One in four women in the UK experience domestic abuse in their lifetime; two women a week are killed by partners or former partners in England and Wales. The intervention of concerned neighbours has almost certainly prevented the deaths of more, so the reaction of Johnson’s neighbours is something that should be encouraged. It’s unclear what happened between Johnson and his partner that night, but the fact that the incident is being dismissed by many on the right as a “non-story” and the overreaction of “lefty neighbours” says everything it needs to about a) the lengths power and privilege will go to protect itself and b) why domestic violence remains endemic. Will this do much to damage Johnson’s leadership bid? Unless more details are revealed, I highly doubt it. The man who does everything wrong can seemingly do no wrong.

While it often feels as though we’re living through a dystopian nightmare, we cannot place the blame for this solely at the door of the 1%. Whilst the powerful undoubtedly protect the powerful, men like these are also democratically voted into their positions by a disturbingly high number of people who seem quite content (eager in fact) to swallow the poison they’re being fed. In the words of George Orwell: “A people that elect corrupt politicians, imposters, thieves and traitors are not victims, but accomplices.” This complicity buys no favours; only contempt and a continued free pass.

Gary Younge once wrote a brilliant piece imagining how people might’ve respond to Johnson’s ‘gaffes’ if he had been born black and female (basically, imagine if Dianne Abbott MP did half the things he did): “He cannot help that he was born rich, white and male. But being a rich, white man has certainly helped him. He has been afforded every privilege that his race, sex and class could provide. He has been given chances to come back from failure, which others would not be granted.”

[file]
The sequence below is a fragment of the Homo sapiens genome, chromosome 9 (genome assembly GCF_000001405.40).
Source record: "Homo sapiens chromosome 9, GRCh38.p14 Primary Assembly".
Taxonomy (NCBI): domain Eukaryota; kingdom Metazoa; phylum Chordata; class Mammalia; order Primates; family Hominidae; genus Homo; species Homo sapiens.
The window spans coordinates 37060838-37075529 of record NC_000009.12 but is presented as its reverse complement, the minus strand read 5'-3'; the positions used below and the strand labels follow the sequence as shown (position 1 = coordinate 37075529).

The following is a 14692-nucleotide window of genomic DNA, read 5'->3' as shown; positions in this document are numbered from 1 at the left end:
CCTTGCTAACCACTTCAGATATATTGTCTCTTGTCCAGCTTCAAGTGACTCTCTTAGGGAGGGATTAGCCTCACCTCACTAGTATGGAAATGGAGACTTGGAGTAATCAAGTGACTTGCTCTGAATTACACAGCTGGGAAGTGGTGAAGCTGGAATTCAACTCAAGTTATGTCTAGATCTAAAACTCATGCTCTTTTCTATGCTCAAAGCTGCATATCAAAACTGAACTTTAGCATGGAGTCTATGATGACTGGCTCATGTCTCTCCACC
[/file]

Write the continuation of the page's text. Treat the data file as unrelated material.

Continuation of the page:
Looking across the pond at another example of just how far rich white male privilege can get you, I often compare the carry-ons of Trump – a man who has been accused of sexual misconduct by over 20 women and whose behaviour is so consistently immoral and irresponsible it’s not worth listing – to the standard set for Obama. When Barack Obama came into power, alongside the feelings of elation his victory generated were prayers of “Please don’t mess up/ please don’t put a foot wrong/ please keep your dick in your marital bed/ please don’t give them any ammunition to doubt you”. And then there’s Trump.

Navigating spaces that are set up for you to fail is like traversing a tightrope above the Grand Canyon. There is no room for mediocrity, character flaws or human error. In professional settings I’ve found myself sat at shiny lacquered tables surrounded by white men in suits, desperately trying to swallow down my imposter syndrome with the words of my dad ringing in my ears: You have to work twice as hard to get half as far as them. As Younge puts it, your “…successes are understood individually (‘she’s one of a kind’) but failures are misunderstood collectively (‘they’re just not up to it’).”

It’s the most unfair of high jump contests; who you are determines how high the bar is set for your behaviours and ability, a height set according to your class, gender, race, sexuality, disability and so on. For those who have received the most generous leg-up in life, their bar is set lowest of all.

Image: 100_1274″ by Jerry Daykin is licensed under CC BY 2.0